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I've been given the following system of equations:

$$ (4-\lambda)x_1-2x_2-x_3=1\\ -2x_1+(1-\lambda)x_2+2x_3=2\\ -x_1+2x_2+(4-\lambda)x_3=1 $$

The resulting coefficient matrix would be:

$$ \begin{bmatrix} (4-\lambda)&-2&\ &-1&\ &1\\\\ -2&(1-\lambda)&\ &2&\ &2\\\\ -1&2&\ &(4-\lambda)&\ &1 \end{bmatrix} $$

I've managed to reduce it to:

$$ \begin{bmatrix} (4-\lambda)&-2&-1&\ &1\\\\ 0&\frac{-6-\lambda}{4-\lambda}&(5-\lambda)&\ &\frac{3-\lambda}{4-\lambda}\\\\ 0&(5-\lambda)&(\lambda-5)&\ &0 \end{bmatrix} $$

There are two claims I'm being asked to answer either true or false on:

  1. If $\lambda\neq -1,5$ the system of equations has only one solution
  2. The system of equations has a solution for any value of $\lambda$

Is it possible to confirm or deny these claims without actually solving the system? Because I've honestly tried reducing it further and gotten a pretty messy resulting matrix. Can someone shed some light on this for me please?

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  • $\begingroup$ Ooops! you changed the system! :D $\endgroup$ – H. R. Oct 24 '15 at 14:45
  • $\begingroup$ @HR I have made the edit and changed one tnery in the matrix. I did not change the original system. If the matrix correspond to the system where the first equation is $(4-\lambda)x_1-2x_1-x_3=1$, then the entire is the first row must be $4-\lambda$, $-2$, $-1$, $1$. Originally, the first row contained $1$ in the third place. $\endgroup$ – Martin Sleziak Oct 24 '15 at 14:50
  • $\begingroup$ @HR Feel free to rollback my edit, if you think this is more confusing than the original post. But the we will have a post where the given system and and the matrix written int the post are different. (I hope the OP will clarify what is the correct version.) $\endgroup$ – Martin Sleziak Oct 24 '15 at 14:51
  • $\begingroup$ @MartinSleziak: Yeah! I think that was a typo from OP that I didn't notice! Any way I changed my answer regarding to your edit! :) $\endgroup$ – H. R. Oct 24 '15 at 14:54
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    $\begingroup$ I just asked my professor and apparently there was a mistake made in the book. It's an Israeli math textbook from the Open University, so it's not really something you can look up online. sigh thanks for the help, everyone. $\endgroup$ – Or Bairey-Sehayek Oct 26 '15 at 18:00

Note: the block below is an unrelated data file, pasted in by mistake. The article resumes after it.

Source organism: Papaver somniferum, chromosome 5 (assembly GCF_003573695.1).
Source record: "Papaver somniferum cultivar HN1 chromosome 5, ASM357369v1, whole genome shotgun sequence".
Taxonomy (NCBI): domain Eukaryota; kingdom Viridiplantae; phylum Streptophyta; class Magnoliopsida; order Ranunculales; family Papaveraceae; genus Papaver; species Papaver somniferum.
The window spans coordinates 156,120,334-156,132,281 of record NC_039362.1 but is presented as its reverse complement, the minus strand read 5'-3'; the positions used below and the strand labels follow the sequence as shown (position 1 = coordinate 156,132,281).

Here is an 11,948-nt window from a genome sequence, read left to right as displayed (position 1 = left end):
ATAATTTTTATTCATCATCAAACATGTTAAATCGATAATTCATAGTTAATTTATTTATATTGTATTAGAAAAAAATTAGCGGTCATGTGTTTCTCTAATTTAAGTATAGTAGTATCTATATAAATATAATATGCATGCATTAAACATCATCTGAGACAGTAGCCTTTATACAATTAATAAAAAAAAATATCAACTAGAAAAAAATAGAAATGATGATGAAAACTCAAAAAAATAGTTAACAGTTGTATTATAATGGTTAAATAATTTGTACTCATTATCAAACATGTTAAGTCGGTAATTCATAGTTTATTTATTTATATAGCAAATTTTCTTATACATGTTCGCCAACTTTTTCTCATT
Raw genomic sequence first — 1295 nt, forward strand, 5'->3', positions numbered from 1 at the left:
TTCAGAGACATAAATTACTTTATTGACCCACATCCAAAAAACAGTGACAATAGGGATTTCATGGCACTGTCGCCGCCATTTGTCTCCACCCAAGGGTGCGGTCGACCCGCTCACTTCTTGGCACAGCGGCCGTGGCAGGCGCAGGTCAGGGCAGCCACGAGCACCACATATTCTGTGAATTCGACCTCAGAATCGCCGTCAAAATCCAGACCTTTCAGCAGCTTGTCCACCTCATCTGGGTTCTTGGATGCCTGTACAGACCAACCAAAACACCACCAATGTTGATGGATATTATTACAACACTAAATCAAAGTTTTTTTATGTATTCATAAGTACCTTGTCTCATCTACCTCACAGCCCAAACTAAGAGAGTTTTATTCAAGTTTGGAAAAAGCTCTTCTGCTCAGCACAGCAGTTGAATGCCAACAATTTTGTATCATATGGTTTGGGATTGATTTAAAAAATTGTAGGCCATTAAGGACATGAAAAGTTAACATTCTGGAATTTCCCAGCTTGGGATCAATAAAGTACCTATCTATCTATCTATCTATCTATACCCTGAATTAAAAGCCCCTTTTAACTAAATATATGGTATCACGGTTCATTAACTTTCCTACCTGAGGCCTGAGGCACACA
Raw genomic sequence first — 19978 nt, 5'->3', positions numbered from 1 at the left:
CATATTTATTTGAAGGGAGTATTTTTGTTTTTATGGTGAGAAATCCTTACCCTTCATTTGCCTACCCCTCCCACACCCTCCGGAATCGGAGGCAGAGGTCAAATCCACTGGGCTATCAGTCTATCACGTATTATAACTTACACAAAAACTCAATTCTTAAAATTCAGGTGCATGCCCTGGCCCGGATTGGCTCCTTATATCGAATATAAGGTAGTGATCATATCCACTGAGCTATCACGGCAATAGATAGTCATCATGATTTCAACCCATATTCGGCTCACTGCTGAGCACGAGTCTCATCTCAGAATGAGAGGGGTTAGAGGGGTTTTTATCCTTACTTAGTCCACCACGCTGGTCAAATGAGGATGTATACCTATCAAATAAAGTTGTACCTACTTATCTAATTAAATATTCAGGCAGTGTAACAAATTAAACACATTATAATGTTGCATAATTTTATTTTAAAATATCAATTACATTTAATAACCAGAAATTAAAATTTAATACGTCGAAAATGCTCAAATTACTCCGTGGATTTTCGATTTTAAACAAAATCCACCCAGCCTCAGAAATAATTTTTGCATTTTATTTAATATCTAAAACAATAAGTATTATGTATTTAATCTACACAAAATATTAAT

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Your strategy looks good. But the computation you carried out may have some errors. I did the lengthy elementary row operations for the augmented matrix in MAPLE to get

$$\left[ {\begin{array}{*{20}{c}} {4 - \lambda }&{ - 2}&{ - 1}&1\\ 0&\lambda &{ - \frac{{2\left( { - 3 + \lambda } \right)}}{{ - 5 + \lambda }}}&{ - 2}\\ 0&0&{\frac{{{\lambda ^3} - 9{\lambda ^2} + 15\lambda + 9}}{{ - 5 + \lambda }}}&{ - \lambda - 3} \end{array}} \right]$$

while during the process of elimination it is assumed that $\lambda\ne 0,4,5$. Now, if you look at the third row which is an equation you get

$$\left( {\frac{{{\lambda ^3} - 9{\lambda ^2} + 15\lambda + 9}}{{ - 5 + \lambda }}} \right){x_3} = - \lambda - 3$$

The system can have no solutions only when this equation can lead to a contradiction. This can happen when the coefficient of $x_3$ in LHS is zero and the RHS is nonzero. If this happens we can conclude that the system doesn't have a solution for specified values of $\lambda$. So we may write

$\left\{ \begin{array}{l} {\lambda ^3} - 9{\lambda ^2} + 15\lambda + 9 = 0\\ - \lambda - 3 \ne 0 \end{array} \right.\,\,\,\,\, \to \,\,\,\,\,\left\{ \begin{array}{l} \lambda = 3,3 \pm 2\sqrt 3 \\ \lambda \ne - 3 \end{array} \right.\,\,\,\, \to \,\,\,\,\lambda = 3,3 \pm 2\sqrt 3 $